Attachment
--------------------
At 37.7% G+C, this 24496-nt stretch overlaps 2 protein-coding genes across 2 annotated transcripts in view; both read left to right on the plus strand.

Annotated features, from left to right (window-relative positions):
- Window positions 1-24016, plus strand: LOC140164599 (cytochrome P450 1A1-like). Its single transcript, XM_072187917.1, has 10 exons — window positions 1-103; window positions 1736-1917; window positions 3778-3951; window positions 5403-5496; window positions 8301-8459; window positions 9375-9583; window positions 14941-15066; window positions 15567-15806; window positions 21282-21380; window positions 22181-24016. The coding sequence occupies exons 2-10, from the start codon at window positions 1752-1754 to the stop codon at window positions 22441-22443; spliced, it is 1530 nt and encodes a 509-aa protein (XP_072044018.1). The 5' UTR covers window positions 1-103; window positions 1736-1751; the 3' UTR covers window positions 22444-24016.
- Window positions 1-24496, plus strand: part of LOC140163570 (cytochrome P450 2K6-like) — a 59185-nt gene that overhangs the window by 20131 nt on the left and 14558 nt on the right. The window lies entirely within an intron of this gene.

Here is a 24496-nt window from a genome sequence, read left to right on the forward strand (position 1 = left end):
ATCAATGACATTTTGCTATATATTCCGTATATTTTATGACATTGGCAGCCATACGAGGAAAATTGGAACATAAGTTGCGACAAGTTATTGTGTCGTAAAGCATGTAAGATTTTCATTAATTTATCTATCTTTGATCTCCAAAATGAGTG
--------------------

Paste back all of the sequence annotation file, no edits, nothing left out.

At 37.7% G+C, this 24496-nt stretch overlaps 2 protein-coding genes across 2 annotated transcripts in view; both read left to right on the plus strand.

Annotated features, from left to right (window-relative positions):
- Window positions 1-24016, plus strand: LOC140164599 (cytochrome P450 1A1-like). Its single transcript, XM_072187917.1, has 10 exons — window positions 1-103; window positions 1736-1917; window positions 3778-3951; window positions 5403-5496; window positions 8301-8459; window positions 9375-9583; window positions 14941-15066; window positions 15567-15806; window positions 21282-21380; window positions 22181-24016. The coding sequence occupies exons 2-10, from the start codon at window positions 1752-1754 to the stop codon at window positions 22441-22443; spliced, it is 1530 nt and encodes a 509-aa protein (XP_072044018.1). The 5' UTR covers window positions 1-103; window positions 1736-1751; the 3' UTR covers window positions 22444-24016.
- Window positions 1-24496, plus strand: part of LOC140163570 (cytochrome P450 2K6-like) — a 59185-nt gene that overhangs the window by 20131 nt on the left and 14558 nt on the right. The window lies entirely within an intron of this gene.

Here is a 24496-nt window from a genome sequence, read left to right on the forward strand (position 1 = left end):
ATCAATGACATTTTGCTATATATTCCGTATATTTTATGACATTGGCAGCCATACGAGGAAAATTGGAACATAAGTTGCGACAAGTTATTGTGTCGTAAAGCATGTAAGATTTTCATTAATTTATCTATCTTTGATCTCCAAAATGAGTG